“Can you think of any reason for which someone might wish to kill mademoiselle Clara, monsieur?” asked Poirot, as gently as such a question would allow.

“Kill her? No!” exclaimed Barton. “Her mother, well, it’s well known about these parts that she was a bit disappointed about the girl’s.. er.. condition. Lady Bottomclutch was a great society beauty in her day, you know, an’ it was thought the daughter might follow in her footsteps, but she loved the girl, it was plain as anything. The staff all took ‘er to their hearts, especially poor Maggie. They were both gangly things, them two, an’ Maggie gave Clara ‘er old uniform when she… er… grew out of it, so as she could use it for dress-up. No, no one would want to kill our Clara, sir.”

“You knew about Maggie’s situation, Barton?” asked Japp.

“Yuss, sir, we all knew.” Barton then fell silent, casting a hopeful eye in the direction of Captain Hastings and the decanter.

“The local tittle-tattle suggests that Lord Bottomclutch might be the father,” Japp continued.

“Yuss, as well he might,” Barton mumbled, darkly. “Damn man fawned over her something chronic. But ‘e’s not the only one in the frame, you know.”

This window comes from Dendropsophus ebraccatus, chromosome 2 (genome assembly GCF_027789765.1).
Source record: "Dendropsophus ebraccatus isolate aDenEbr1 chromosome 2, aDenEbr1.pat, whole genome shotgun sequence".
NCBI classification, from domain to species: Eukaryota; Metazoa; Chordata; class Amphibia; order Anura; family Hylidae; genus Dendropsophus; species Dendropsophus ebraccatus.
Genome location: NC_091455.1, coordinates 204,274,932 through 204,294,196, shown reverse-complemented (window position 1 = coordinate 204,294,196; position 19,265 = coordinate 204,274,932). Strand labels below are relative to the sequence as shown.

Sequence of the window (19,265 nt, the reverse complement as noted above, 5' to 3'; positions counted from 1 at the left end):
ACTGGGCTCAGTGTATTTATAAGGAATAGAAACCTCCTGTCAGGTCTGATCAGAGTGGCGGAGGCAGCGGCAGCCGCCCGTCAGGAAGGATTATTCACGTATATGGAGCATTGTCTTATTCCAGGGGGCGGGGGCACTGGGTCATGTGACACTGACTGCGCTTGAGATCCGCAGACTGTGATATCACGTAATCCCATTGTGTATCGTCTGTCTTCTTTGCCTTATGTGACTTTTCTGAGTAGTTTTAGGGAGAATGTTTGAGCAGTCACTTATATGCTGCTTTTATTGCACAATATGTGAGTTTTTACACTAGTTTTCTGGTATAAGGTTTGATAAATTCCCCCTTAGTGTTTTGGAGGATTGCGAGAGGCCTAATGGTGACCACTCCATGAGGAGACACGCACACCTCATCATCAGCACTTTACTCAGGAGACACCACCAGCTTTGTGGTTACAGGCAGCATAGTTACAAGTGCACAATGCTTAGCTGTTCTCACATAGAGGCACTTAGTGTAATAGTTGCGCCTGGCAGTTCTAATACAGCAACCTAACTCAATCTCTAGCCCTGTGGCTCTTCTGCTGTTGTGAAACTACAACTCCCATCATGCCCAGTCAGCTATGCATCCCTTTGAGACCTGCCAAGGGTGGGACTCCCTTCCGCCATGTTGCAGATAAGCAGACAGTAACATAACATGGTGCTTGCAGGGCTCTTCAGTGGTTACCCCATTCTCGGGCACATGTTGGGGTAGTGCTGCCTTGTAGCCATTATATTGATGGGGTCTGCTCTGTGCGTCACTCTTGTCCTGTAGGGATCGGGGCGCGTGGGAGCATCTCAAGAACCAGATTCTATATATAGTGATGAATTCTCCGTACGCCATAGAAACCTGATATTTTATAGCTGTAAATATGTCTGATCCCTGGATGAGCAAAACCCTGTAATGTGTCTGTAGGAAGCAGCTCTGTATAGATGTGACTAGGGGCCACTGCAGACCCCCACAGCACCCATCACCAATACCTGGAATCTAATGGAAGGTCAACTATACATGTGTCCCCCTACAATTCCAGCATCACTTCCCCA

“James Philpott, the vicar’s son?” Japp ventured. Barton snorted.

“Him? He’s the one they’re pinning it on, but it’s never ‘im, I tell you. See, Maggie was a very friendly lass, especially after a couple of suppings…”

A thunderous banging on the door interrupted proceedings, accompanied by protests from the butler Derbyshire, continually ineffectual in his role of preventing uninvited visitors. The door flew open and in strode Harold Bottomclutch, notably more animated than he had been at breakfast.

“Ah! Barton. Here you are. I’ve been looking for you.” Harold announced, his tone rather curt. “I”m sorry to interrupt, chaps, but there’s a fellow outside asking about your car and one can hardly expect me to handle such a thing. Besides, I want to know what you’re doing about the murder of my sister.”